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I remember my first time out driving the Honda Brio. It was around five years ago, and there was a sense that Honda had something pretty special. No, don’t get me wrong: this isn’t some advertorial where the truth is masked by a fat wad of cash. It genuinely had so much going for it thanks to the ridiculously low weight and a generous amount of power from the 1.2-litre engine. And that sound. That phenomenal sound when you’re strangling that engine for all it’s worth.

It lost its way, though, because of a bunch of things like the bare interior, the lack of practicality and a somewhat ambitious price tag. Over the years, Honda added bits and bobs to make it slightly easier to live with but the biggest and most significant improvement has to be the one Honda’s just made to the Brio.

Thankfully, it’s given the dashboard a complete overhaul. There’s an immensity of black the moment you get in if you’re driving the top-spec VX. There’s a neat infotainment system now, and it has Bluetooth and other connectivity options. The rotary knobs have made way for buttons and a digital screen. The instrument cluster is now much better looking, despite being borrowed from the Jazz and City. All of this makes the Brio’s inside a whole load more bearable, and it’s genuinely a comfortable thing to potter around in.

Has the motor changed? Sadly – and weirdly enough, gladly – it’s the same. The same 1.2-litre inline-four does the job. Power output stays the same and you get the option of a five-speed manual or a 5-speed torque converter to choose from. It’s a sound package that ends up being punchy only in the upper half of the rev range, but if you’re driving around aimlessly and at a sedate, grandma-like pace, you’re good because it’s a smooth engine. The manual gearbox is a bit rubbery but it does the job, while the torque converter does a nice job if you aren’t attempting a land speed record. That’s why I mentioned that I was glad Honda hasn’t changed anything here because for the kind of people Honda’s targeting, it’s just right. If, however, you’re looking for a hot hatch kind of experience, forget it. It may still be a light car with a generous amount of power, but a bit more power would go a long way in making it perform like a hot hatch. I’m a bit let down because something just seems amiss about the Brio’s engine now compared to when it was launched here. It just doesn’t feel as fun to ram the accelerator and watch the tacho spike to the redline. It feels a bit more labored, slightly more lethargic, and kind of unenthusiastic. Maybe Honda’s tuned it a bit more for efficiency, maybe the extra kit has added a bit of weight to the Brio or maybe I’m just being picky. Whatever it is, it’s definitely two of those three.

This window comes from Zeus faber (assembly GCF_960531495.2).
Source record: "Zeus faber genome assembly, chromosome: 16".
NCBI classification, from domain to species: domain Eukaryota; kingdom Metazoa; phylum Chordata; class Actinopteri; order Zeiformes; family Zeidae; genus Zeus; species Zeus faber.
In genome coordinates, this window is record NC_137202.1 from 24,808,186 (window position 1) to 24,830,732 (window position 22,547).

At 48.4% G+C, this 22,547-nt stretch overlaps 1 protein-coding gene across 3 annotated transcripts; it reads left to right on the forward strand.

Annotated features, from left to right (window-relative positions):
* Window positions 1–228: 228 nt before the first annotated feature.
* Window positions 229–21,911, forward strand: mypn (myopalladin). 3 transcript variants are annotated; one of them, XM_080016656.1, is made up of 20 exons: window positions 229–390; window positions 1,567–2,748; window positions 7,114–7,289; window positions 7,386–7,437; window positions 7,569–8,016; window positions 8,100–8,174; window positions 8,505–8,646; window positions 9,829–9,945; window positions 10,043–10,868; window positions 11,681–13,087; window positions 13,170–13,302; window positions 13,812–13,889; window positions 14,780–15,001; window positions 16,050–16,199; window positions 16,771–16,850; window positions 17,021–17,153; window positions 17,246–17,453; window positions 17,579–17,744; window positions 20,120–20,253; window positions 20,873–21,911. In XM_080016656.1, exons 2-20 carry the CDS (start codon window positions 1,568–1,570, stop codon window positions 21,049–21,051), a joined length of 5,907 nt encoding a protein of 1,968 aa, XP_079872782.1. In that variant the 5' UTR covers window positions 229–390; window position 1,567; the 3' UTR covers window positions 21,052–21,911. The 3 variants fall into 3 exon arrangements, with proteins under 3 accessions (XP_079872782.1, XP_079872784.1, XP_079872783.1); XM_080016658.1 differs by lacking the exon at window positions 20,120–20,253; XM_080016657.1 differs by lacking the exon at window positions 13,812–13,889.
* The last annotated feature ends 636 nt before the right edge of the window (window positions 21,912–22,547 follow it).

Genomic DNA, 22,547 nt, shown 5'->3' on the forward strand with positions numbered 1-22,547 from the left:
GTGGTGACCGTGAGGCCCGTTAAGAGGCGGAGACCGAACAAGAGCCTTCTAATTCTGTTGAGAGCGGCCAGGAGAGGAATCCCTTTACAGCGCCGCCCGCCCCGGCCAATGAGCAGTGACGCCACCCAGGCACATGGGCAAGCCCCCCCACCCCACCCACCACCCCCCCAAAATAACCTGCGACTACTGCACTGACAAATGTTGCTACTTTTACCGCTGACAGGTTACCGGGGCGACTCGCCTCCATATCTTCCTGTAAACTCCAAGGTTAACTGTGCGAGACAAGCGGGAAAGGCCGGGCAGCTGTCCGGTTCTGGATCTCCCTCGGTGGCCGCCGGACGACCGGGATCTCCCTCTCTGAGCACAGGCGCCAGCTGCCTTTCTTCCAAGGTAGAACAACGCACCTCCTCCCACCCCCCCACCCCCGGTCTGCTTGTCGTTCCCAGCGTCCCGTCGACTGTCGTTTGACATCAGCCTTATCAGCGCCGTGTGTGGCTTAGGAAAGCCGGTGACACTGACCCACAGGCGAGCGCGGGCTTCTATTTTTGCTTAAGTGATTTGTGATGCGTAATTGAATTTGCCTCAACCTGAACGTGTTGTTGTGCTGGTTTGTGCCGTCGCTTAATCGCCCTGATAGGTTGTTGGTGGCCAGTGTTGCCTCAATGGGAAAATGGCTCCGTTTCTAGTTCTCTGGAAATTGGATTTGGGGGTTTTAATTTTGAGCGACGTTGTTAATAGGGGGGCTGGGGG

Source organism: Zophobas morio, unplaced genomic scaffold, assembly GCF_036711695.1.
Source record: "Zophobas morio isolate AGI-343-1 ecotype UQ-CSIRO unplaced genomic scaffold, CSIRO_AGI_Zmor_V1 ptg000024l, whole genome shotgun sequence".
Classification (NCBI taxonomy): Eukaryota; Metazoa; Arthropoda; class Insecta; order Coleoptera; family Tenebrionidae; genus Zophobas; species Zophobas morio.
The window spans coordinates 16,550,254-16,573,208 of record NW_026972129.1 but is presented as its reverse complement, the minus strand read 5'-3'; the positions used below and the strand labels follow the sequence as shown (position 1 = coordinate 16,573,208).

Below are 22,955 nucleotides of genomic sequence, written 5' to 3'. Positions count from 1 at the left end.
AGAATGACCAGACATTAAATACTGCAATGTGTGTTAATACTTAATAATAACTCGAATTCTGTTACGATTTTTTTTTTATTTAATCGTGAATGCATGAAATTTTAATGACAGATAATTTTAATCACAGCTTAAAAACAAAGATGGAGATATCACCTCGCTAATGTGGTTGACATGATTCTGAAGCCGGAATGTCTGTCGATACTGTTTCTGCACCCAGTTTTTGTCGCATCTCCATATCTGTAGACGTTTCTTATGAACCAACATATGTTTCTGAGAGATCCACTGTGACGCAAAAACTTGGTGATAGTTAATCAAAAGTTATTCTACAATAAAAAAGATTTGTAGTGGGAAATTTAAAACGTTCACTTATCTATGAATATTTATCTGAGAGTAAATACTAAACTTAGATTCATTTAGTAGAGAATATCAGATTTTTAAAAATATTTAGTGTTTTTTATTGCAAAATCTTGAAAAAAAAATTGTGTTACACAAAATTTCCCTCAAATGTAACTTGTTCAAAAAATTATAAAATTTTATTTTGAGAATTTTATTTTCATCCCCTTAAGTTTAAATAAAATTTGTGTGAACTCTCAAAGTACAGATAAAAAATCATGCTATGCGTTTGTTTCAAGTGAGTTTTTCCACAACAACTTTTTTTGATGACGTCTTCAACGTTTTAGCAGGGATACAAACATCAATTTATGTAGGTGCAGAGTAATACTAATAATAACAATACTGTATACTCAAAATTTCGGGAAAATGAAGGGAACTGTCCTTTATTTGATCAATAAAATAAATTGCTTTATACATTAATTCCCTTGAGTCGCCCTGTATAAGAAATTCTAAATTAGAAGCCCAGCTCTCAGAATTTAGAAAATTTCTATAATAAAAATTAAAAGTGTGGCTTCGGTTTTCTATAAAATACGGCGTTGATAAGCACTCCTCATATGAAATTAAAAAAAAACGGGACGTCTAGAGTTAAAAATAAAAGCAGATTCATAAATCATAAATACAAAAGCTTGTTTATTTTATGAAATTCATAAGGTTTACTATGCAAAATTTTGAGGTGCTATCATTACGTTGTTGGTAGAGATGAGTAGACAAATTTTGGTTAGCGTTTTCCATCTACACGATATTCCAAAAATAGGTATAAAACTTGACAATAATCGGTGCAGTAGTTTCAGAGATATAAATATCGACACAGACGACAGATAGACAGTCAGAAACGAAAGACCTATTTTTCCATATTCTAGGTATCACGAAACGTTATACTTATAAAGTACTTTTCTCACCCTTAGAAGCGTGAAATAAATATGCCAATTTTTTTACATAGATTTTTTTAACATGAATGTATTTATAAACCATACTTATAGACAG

That said, it’s still so much fun to chuck around. The steering’s lifeless but the ride and handling are brilliant. It’ll understeer when you enter a corner too hot, but it is a front wheel drive car that has the engine in the front, so what do you expect?

Overall, though, it’s a big thumbs up from us if you’re considering the new Brio. The car doesn’t look bad at all and the quirky styling lives on. The inside is so much better now and you can sit pretty comfortably at the back, too. The only thing is that it doesn’t have a diesel option, but the way petrol is coming back, that’s acceptable for now. And for the price (Rs 4.69 lakh for the E MT, Rs 5.20 lakh for the S MT, Rs 5.95 lakh for the VX MT, and Rs 6.81 lakh for the VX Auto), it’s a pretty good deal, too. Job well done, Honda. Just get us a hot version of the Brio now. Soon, preferably!